It is wonderful to get some real data on this topic. It comes at a good time for me as I was just now reading an article on the Morgans Cloud website in which a writer documents his various "solutions" to the problem of sailing about at anchor. His latest iteration is a small drogue (18" mouth reinforced with wire) fastened onto the anchor chain just about where their 30' snubber attaches -- so that the drogue stays in the water when the chain is pulled tight in strong winds. He says it almost totally eliminated sailing around. Worth a read and worthwhile subscribing for lots of great articles on and by knowledgable bluewater cruisers.

I think I may do both!

Jay
PSC 37 Kenlanu
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post #16 of 25 Old 03-18-2015
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Re: Riding Sail

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...Bill Murdoch
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Bill,

Happy St. Patricks Day!

Regards,
Brad

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post #17 of 25 Old 03-18-2015
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Re: Riding Sail

Bill (WSMurdoch), what meter do you use?
I am interested in that kind of stuff, and logging the data on a PC/laptop will show real values
thanks
hank

Wishing you all sunny skies above, clear water below, fair winds behind, and a safe port ahead.
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post #18 of 25 Old 03-18-2015 Thread Starter
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Re: Riding Sail


The anchor load was measured with a 0-2000 lbf dial dynamometer. I bought it on ebay. Both the seller and I mispelled dynamometer. I was the only bidder and got a real deal.

The instrument data was taken from the boat's Simrad instruments. The IS-15 display heads have a NMEA 0183 output which carries on two wires all the data that can be displayed on any of the heads (depth, speed, heading, wind, position, COG, SOG...). That data stream is converted to USB with a RS-232 to USB adapter. The USB signal from that source is combined with signals from several others in a USB hub before going to a small cheap notebook PC. NavMonPC software decodes that and produces the graphs that I included in the original post. NavMonPC does two other things that I find useful. It will sample the data stream at any frequency I specify and produce an Excel file for later analysis. It also will produce virtual serial serial ports on the PC which can be used by other programs to access the data stream.

Bill Murdoch
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post #19 of 25 Old 06-04-2015
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Re: Riding Sail

Quote:
Originally Posted by BirdBrain333 View Post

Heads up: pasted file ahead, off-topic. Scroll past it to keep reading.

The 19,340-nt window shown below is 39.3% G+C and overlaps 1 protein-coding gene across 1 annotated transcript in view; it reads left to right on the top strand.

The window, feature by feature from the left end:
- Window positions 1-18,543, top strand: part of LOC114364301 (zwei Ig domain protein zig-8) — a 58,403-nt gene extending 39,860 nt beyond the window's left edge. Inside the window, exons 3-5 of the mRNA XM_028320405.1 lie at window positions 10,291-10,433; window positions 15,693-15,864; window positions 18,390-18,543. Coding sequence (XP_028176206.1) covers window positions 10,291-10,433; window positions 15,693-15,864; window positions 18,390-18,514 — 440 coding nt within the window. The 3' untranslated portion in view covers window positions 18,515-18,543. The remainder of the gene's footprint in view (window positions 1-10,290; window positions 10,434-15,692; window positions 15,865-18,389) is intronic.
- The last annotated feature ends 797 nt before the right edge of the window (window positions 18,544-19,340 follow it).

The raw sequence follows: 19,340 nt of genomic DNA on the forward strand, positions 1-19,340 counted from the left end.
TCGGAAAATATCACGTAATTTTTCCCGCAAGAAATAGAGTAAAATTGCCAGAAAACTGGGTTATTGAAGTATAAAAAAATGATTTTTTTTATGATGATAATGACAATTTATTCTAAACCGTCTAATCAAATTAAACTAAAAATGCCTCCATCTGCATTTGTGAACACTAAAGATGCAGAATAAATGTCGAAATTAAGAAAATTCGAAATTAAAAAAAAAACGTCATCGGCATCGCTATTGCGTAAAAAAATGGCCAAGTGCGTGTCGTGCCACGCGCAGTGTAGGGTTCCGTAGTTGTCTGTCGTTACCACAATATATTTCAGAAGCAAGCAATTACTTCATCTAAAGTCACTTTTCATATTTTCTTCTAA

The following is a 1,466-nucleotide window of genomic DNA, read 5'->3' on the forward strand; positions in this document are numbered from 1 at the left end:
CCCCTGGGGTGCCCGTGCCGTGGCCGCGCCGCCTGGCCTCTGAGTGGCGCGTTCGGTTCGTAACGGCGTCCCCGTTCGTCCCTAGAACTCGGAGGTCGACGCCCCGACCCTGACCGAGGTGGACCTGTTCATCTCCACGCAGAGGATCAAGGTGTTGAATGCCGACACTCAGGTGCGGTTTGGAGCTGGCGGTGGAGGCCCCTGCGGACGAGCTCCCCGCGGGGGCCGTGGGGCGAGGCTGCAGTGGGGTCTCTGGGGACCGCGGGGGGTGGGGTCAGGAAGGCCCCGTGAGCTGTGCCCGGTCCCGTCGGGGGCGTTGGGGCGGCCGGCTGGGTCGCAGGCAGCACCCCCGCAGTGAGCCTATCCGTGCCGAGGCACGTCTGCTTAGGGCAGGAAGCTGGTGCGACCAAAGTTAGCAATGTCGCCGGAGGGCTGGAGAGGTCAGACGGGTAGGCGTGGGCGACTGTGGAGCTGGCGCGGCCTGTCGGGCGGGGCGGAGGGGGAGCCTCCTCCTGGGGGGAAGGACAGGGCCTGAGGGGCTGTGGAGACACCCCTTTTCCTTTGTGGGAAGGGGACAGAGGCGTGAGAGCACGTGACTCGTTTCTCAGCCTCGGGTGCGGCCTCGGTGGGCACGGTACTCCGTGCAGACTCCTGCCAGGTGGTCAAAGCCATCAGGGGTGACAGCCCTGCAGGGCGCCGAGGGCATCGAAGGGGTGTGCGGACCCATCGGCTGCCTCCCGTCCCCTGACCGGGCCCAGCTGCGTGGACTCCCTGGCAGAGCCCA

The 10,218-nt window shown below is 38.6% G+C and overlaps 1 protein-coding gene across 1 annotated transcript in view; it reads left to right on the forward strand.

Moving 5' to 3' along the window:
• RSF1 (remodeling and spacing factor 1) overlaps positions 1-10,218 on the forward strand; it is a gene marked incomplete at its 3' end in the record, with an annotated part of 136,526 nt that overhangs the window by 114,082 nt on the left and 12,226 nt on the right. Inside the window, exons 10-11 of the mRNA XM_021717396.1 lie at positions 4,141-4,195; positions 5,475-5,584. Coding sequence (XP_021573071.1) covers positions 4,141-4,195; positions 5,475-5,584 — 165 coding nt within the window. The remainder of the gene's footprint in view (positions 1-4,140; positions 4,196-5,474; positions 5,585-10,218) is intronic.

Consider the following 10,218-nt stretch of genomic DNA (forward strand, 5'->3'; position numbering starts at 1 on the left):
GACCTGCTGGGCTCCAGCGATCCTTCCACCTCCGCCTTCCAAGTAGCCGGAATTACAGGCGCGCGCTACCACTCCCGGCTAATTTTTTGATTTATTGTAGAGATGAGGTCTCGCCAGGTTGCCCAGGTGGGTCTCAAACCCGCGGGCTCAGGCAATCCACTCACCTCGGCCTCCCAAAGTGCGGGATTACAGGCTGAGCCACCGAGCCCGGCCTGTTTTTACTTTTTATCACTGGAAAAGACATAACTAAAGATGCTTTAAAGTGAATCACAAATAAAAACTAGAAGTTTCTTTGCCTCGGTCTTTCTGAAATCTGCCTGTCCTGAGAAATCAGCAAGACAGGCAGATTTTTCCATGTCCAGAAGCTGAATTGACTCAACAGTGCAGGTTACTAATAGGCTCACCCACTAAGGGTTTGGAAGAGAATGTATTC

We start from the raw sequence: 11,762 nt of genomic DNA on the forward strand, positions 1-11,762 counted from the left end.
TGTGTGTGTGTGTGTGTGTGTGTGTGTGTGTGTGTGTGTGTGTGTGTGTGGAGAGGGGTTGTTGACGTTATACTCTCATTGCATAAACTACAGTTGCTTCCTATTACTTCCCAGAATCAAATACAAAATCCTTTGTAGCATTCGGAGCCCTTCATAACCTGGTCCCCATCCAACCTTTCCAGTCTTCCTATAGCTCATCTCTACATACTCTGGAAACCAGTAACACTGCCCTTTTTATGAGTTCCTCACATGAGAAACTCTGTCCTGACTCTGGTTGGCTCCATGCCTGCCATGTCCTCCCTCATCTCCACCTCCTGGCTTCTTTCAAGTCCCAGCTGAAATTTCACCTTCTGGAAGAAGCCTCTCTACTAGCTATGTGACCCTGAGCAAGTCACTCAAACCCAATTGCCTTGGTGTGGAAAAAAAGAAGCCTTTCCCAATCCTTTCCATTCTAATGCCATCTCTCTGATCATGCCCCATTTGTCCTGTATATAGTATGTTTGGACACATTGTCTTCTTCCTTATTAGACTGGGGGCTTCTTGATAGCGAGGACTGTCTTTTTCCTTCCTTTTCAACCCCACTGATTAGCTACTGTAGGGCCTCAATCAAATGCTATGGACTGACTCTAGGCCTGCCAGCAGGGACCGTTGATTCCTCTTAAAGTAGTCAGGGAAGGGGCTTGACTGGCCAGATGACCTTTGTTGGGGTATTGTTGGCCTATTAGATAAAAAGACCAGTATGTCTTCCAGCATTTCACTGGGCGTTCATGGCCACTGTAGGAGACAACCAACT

Dear Bill,

It is wonderful to get some real data on this topic. It comes at a good time for me as I was just now reading an article on the Morgans Cloud website in which a writer documents his various "solutions" to the problem of sailing about at anchor. His latest iteration is a small drogue (18" mouth reinforced with wire) fastened onto the anchor chain just about where their 30' snubber attaches -- so that the drogue stays in the water when the chain is pulled tight in strong winds. He says it almost totally eliminated sailing around. Worth a read and worthwhile subscribing for lots of great articles on and by knowledgable bluewater cruisers.

I think I may do both!

Jay
PSC 37 Kenlanu
I've used an anti-sail drogue from the bow for a number of years.
THE BIANKA LOG BLOG: LESSONS FROM A HURRICANE: AN ANTI SAIL DROGUE
It works very well and is easy to deploy. I just drop it down from the bow anchor roller. Though making a Riding Sail is on my list of projects too. But, I'm happy with the drogue.

Mike
Currently: Heading to warm waters over the winter on a variety of boats.

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post #20 of 25 Old 06-04-2015
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Re: Riding Sail

Not really sure how my experience relates to this conversation but I added weather sheets to the cockpit of boat.

These weather sheets of course provide a similar windage as a small sail would. Simply located closer to waterline. I've noticed that the boat when anchored now squares up to the wind much nicer.
Not having to deal with an additional sail. Obviously with alot of current this may not be adequate to point the boat into the wind but for the most part one less thing to deal with after dropping the hook.

On one ocassion with light winds I raised my triple reefed main which worked great !!